Highly efficient, diode pumped Tm:YAP lasers generating emission in the 1.85-1.94 μm range are demonstrated and characterized. Laser optical efficiencies of 51% and 45%, and electrical efficiencies of 31% and 25% are achieved under CW and Q-switched operation, respectively. Laser performance was characterized for maximum average powers up to 20W with various cavity configurations, all using an intra-cavity lens to compensate for thermal lensing in the Tm:YAP crystal. Q-switched lasers incorportating a Cr:ZnS saturable absorber (SA), resonant mechanical mirror scanner, or acousto-optic modulator were characterized. To enable higher average output powers, measurements of the thermal lens were conducted for the Tm:YAP crystal as a function of pump power and were compared to values predicted by a finiteelement- analysis (FEA) thermal-optical model of the Tm:YAP crystal. A resonator model is developed to incorporate this calculated thermal lens and its effect on laser performance. This paper will address approaches for improving the performance of Tm:YAP lasers, and means for achieving increased average output powers while maintaining high optical efficiency for both SA and mechanical Q-switching.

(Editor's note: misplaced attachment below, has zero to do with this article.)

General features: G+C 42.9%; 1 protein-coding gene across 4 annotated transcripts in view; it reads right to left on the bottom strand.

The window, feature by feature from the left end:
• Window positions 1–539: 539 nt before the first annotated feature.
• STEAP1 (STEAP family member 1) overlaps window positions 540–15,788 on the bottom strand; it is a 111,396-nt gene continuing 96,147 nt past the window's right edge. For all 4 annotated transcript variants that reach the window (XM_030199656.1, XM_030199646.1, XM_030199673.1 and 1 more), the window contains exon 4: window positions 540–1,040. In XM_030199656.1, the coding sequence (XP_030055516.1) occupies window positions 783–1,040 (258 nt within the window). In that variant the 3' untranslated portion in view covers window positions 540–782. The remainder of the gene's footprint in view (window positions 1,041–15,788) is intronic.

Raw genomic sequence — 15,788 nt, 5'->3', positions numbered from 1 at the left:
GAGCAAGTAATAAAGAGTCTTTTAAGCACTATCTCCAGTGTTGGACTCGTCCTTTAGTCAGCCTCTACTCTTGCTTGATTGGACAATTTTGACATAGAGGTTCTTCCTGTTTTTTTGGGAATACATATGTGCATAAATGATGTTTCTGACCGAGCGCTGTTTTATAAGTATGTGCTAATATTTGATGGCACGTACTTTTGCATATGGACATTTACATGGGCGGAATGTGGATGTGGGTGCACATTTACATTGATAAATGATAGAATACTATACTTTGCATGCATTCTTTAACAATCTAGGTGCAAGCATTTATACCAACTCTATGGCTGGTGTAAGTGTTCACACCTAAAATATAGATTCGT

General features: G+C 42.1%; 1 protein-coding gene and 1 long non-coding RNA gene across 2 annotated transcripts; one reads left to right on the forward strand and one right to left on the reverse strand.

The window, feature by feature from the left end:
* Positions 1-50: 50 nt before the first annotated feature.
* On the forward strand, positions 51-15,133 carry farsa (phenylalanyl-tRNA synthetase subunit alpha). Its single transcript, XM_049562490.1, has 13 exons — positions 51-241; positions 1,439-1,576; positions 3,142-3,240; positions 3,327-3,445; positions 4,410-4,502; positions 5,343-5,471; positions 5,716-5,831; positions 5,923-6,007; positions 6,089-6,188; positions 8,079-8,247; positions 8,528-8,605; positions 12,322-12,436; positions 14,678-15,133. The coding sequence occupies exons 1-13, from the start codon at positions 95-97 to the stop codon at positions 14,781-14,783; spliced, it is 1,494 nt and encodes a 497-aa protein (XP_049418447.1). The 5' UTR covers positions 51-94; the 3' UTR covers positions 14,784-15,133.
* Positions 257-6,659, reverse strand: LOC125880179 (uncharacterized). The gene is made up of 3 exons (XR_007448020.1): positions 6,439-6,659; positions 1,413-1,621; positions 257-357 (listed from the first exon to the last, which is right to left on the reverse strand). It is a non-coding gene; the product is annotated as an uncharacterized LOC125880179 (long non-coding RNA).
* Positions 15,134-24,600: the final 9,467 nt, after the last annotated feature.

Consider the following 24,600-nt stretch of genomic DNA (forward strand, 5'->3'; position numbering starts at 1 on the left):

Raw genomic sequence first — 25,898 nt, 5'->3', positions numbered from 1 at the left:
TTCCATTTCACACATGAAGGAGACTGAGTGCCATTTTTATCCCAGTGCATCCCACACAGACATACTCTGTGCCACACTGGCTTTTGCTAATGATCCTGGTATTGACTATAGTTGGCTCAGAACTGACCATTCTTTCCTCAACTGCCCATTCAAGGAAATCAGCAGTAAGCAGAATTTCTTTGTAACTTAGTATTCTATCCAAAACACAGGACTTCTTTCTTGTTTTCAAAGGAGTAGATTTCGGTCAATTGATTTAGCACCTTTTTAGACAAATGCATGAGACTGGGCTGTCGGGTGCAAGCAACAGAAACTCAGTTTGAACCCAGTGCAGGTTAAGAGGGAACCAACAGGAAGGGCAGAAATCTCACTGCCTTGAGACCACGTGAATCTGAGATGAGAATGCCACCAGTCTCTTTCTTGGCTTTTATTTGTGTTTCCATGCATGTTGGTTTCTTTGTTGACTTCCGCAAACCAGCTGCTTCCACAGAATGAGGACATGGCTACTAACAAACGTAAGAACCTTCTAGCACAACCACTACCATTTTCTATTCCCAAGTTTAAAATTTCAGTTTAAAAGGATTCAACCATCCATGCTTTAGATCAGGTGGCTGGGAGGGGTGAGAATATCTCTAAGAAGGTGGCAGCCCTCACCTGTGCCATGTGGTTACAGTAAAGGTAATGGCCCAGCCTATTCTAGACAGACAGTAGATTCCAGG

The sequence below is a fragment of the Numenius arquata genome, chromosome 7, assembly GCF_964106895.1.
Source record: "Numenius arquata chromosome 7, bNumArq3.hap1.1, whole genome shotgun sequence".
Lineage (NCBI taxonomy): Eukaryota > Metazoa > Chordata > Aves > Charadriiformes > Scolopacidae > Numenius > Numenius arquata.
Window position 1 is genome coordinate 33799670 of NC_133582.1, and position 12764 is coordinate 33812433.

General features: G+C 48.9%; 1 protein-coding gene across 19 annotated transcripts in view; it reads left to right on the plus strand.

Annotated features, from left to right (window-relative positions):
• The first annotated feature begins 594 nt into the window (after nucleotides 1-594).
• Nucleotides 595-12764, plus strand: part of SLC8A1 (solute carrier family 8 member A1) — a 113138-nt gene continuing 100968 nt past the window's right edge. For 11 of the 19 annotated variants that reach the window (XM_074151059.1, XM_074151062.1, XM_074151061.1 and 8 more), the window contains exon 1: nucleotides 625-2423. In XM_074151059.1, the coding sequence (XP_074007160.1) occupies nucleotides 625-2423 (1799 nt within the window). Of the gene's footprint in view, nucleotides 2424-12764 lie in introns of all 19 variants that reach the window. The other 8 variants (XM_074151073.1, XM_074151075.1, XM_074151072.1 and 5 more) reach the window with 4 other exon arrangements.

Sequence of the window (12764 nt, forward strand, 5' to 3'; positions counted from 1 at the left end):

We describe and compare the performance of two types of compact, passively Q-switched Yb:YAG 1030nm lasers and their use for 257nm fourth harmonic generation (FHG). In the first implementation, an end-pumped Yb:YAG laser produced a 250μJ pulse train with an average power at 1030nm of 3.6W. Using a 10mm LBO crystal (70% doubling efficiency), followed by a 7mm BBO crystal (45% conversion efficiency), 1.1W at 257nm was generated (overall FHG efficiency of 30%). The second implementation was a side-pumped Q-switched Yb:YAG laser pumped by a 200W diode bar. A 10mm KTP crystal followed by a 6mm BBO crystal resulted a 15% FHG conversion efficiency. The UV emission was in a form of 1-5 Hz PRF, 2ms long burst of 0.2mJ pulses with a 30kHz intra-burst PRF. Within a 1.65ms emission window, an 11.5mJ burst at 257 nm was generated that had a maximum intra-burst power of 7W. This paper will address the merits of each approach for realizing a man-portable laser suitable for ultraviolet Raman explosives detection.